I do realize now that I made a very rookie mistake: I overtrained. Badly.
This is where the fun ends
I kept ignoring the little pains and aches for as long as possible. Until they became so unbearable that I had to stop runs and was unable to finish them as I limped home.
I saw several doctors, went through mixed emotions. Hope, despair, hope, despair. Hope. The first doctor told me, I had an inflammation, gave me a cortisone shot and advised me to find another sport. The second doctor believed at first it was the meniscus, then sent me to the MRI where we found out I had a torn calf muscle and multiple stress fractures. Possibly in both legs. And possibly not just the shins.
(For the record, in the MRI picture above, you see a dark, round bone – my thigh bone – and a much lighter bone below it – my shinbone. They’re both supposed to be the same color. Dark. All the white stuff in my shinbone are the little tears of the stress fracture.)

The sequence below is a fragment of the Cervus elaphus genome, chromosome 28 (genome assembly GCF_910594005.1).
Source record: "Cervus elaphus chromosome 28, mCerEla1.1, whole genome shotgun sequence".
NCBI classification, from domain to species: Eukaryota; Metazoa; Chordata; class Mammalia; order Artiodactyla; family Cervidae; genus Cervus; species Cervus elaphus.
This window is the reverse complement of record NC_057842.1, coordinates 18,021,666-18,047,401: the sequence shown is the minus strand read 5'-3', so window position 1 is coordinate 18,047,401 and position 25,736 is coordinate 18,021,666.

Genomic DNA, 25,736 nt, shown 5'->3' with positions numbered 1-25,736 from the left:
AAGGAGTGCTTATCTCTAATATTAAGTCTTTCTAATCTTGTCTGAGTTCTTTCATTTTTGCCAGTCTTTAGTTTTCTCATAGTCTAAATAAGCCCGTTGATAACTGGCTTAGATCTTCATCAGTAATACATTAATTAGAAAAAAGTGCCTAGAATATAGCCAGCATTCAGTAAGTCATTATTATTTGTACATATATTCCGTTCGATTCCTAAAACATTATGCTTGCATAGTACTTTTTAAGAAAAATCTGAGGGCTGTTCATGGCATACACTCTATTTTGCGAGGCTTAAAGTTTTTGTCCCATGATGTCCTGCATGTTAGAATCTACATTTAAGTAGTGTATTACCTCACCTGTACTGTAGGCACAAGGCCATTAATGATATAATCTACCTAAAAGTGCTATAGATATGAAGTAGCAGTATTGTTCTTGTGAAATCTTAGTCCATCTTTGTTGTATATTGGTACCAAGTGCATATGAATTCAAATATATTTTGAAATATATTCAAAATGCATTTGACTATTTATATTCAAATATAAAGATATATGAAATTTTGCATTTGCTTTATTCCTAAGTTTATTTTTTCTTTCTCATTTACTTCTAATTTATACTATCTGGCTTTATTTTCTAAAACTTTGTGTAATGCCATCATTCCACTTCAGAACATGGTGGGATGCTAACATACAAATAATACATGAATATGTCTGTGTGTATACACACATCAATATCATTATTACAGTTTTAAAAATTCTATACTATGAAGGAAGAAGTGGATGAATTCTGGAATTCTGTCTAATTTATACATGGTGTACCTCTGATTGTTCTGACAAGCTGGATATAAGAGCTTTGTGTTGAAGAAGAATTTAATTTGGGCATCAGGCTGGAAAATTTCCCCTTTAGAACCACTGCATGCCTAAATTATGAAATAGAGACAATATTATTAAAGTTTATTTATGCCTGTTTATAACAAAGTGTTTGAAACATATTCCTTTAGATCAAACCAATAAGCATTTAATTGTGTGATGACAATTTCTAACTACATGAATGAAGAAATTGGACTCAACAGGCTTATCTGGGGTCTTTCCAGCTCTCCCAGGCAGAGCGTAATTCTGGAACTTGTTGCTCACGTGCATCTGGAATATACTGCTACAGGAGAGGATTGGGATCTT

I might have cried (a little) after the diagnosis. With the marathon only two weeks away, I was pretty devastated. I knew that a stress fracture takes more than a week to heal. 4 if you’re lucky. More like 6 – 8. Or more. I had already accepted that I would not be running this race. The second year in a row.
There were no words for my disappointment.
All the sacrifices. Time spent running that I could have spent with my friends and family instead. Or sleeping. Toward the end of the training cycle, I was physically and mentally exhausted. The combined stress of hard training, work (including a lot of traveling for business), therapy, multiple doctors appointments, having to organize a household and trying to see friends – it all became too much. But above all, the disappointment about the fact that this had been my shot at a PR – my endurance was great. My heart, lungs, muscles. All so strong and powerful. Yet my bones would have none of it.